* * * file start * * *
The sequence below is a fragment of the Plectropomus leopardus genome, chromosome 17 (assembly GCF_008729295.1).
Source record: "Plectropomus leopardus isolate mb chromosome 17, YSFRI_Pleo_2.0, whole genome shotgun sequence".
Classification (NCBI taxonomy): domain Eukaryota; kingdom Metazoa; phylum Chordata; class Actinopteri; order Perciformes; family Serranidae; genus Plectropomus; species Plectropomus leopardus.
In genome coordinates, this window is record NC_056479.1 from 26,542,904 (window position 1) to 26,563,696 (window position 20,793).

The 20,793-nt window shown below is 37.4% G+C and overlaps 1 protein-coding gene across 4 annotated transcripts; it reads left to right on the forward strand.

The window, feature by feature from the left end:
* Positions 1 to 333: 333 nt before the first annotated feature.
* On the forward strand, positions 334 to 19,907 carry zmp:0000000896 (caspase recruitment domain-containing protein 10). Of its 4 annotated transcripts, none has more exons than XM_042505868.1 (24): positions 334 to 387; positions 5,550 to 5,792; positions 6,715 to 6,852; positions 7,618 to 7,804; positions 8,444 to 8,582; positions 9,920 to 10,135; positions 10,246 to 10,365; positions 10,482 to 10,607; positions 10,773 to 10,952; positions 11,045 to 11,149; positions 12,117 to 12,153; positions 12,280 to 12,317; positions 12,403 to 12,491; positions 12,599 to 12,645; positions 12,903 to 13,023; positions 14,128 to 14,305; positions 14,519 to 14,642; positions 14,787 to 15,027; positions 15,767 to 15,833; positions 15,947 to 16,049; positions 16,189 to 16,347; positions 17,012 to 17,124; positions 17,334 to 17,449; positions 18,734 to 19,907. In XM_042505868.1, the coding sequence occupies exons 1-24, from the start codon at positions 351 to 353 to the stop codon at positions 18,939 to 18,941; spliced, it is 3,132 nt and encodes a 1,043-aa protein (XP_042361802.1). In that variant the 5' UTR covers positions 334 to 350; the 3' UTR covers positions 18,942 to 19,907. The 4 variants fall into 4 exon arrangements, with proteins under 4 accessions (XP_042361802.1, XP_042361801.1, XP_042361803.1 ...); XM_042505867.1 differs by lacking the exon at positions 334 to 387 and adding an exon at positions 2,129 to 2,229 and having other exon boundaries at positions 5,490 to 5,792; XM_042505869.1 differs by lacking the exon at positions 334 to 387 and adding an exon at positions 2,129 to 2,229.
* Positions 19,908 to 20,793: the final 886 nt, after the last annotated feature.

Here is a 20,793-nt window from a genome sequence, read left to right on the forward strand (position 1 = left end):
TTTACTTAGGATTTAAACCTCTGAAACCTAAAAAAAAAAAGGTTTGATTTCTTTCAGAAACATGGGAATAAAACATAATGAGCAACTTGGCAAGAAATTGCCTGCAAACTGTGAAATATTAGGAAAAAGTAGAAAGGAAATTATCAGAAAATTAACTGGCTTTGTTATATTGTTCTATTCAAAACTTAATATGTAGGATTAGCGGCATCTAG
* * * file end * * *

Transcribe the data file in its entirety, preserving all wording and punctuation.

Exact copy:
The sequence below is a fragment of the Plectropomus leopardus genome, chromosome 17 (assembly GCF_008729295.1).
Source record: "Plectropomus leopardus isolate mb chromosome 17, YSFRI_Pleo_2.0, whole genome shotgun sequence".
Classification (NCBI taxonomy): domain Eukaryota; kingdom Metazoa; phylum Chordata; class Actinopteri; order Perciformes; family Serranidae; genus Plectropomus; species Plectropomus leopardus.
In genome coordinates, this window is record NC_056479.1 from 26,542,904 (window position 1) to 26,563,696 (window position 20,793).

The 20,793-nt window shown below is 37.4% G+C and overlaps 1 protein-coding gene across 4 annotated transcripts; it reads left to right on the forward strand.

The window, feature by feature from the left end:
* Positions 1 to 333: 333 nt before the first annotated feature.
* On the forward strand, positions 334 to 19,907 carry zmp:0000000896 (caspase recruitment domain-containing protein 10). Of its 4 annotated transcripts, none has more exons than XM_042505868.1 (24): positions 334 to 387; positions 5,550 to 5,792; positions 6,715 to 6,852; positions 7,618 to 7,804; positions 8,444 to 8,582; positions 9,920 to 10,135; positions 10,246 to 10,365; positions 10,482 to 10,607; positions 10,773 to 10,952; positions 11,045 to 11,149; positions 12,117 to 12,153; positions 12,280 to 12,317; positions 12,403 to 12,491; positions 12,599 to 12,645; positions 12,903 to 13,023; positions 14,128 to 14,305; positions 14,519 to 14,642; positions 14,787 to 15,027; positions 15,767 to 15,833; positions 15,947 to 16,049; positions 16,189 to 16,347; positions 17,012 to 17,124; positions 17,334 to 17,449; positions 18,734 to 19,907. In XM_042505868.1, the coding sequence occupies exons 1-24, from the start codon at positions 351 to 353 to the stop codon at positions 18,939 to 18,941; spliced, it is 3,132 nt and encodes a 1,043-aa protein (XP_042361802.1). In that variant the 5' UTR covers positions 334 to 350; the 3' UTR covers positions 18,942 to 19,907. The 4 variants fall into 4 exon arrangements, with proteins under 4 accessions (XP_042361802.1, XP_042361801.1, XP_042361803.1 ...); XM_042505867.1 differs by lacking the exon at positions 334 to 387 and adding an exon at positions 2,129 to 2,229 and having other exon boundaries at positions 5,490 to 5,792; XM_042505869.1 differs by lacking the exon at positions 334 to 387 and adding an exon at positions 2,129 to 2,229.
* Positions 19,908 to 20,793: the final 886 nt, after the last annotated feature.

Here is a 20,793-nt window from a genome sequence, read left to right on the forward strand (position 1 = left end):
TTTACTTAGGATTTAAACCTCTGAAACCTAAAAAAAAAAAGGTTTGATTTCTTTCAGAAACATGGGAATAAAACATAATGAGCAACTTGGCAAGAAATTGCCTGCAAACTGTGAAATATTAGGAAAAAGTAGAAAGGAAATTATCAGAAAATTAACTGGCTTTGTTATATTGTTCTATTCAAAACTTAATATGTAGGATTAGCGGCATCTAG